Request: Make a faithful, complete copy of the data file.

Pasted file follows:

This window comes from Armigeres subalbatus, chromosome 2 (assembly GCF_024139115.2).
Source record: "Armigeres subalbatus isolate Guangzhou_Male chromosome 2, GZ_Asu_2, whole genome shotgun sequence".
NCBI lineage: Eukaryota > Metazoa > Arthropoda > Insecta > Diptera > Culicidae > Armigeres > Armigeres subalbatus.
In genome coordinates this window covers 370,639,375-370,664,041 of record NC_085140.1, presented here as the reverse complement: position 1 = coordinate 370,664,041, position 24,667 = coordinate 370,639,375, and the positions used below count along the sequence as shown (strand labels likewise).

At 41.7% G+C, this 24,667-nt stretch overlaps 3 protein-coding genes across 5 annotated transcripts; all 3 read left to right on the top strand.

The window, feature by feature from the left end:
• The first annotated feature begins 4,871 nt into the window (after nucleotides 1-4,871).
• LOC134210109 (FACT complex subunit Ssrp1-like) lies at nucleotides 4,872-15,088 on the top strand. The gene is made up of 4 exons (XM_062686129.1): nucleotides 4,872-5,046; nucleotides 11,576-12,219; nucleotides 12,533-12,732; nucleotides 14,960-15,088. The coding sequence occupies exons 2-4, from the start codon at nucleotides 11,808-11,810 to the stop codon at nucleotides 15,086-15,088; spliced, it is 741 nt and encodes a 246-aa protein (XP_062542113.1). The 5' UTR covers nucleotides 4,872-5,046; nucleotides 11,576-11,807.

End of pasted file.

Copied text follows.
This window comes from Armigeres subalbatus, chromosome 2 (assembly GCF_024139115.2).
Source record: "Armigeres subalbatus isolate Guangzhou_Male chromosome 2, GZ_Asu_2, whole genome shotgun sequence".
NCBI lineage: Eukaryota > Metazoa > Arthropoda > Insecta > Diptera > Culicidae > Armigeres > Armigeres subalbatus.
In genome coordinates this window covers 370,639,375-370,664,041 of record NC_085140.1, presented here as the reverse complement: position 1 = coordinate 370,664,041, position 24,667 = coordinate 370,639,375, and the positions used below count along the sequence as shown (strand labels likewise).

At 41.7% G+C, this 24,667-nt stretch overlaps 3 protein-coding genes across 5 annotated transcripts; all 3 read left to right on the top strand.

The window, feature by feature from the left end:
• The first annotated feature begins 4,871 nt into the window (after nucleotides 1-4,871).
• LOC134210109 (FACT complex subunit Ssrp1-like) lies at nucleotides 4,872-15,088 on the top strand. The gene is made up of 4 exons (XM_062686129.1): nucleotides 4,872-5,046; nucleotides 11,576-12,219; nucleotides 12,533-12,732; nucleotides 14,960-15,088. The coding sequence occupies exons 2-4, from the start codon at nucleotides 11,808-11,810 to the stop codon at nucleotides 15,086-15,088; spliced, it is 741 nt and encodes a 246-aa protein (XP_062542113.1). The 5' UTR covers nucleotides 4,872-5,046; nucleotides 11,576-11,807.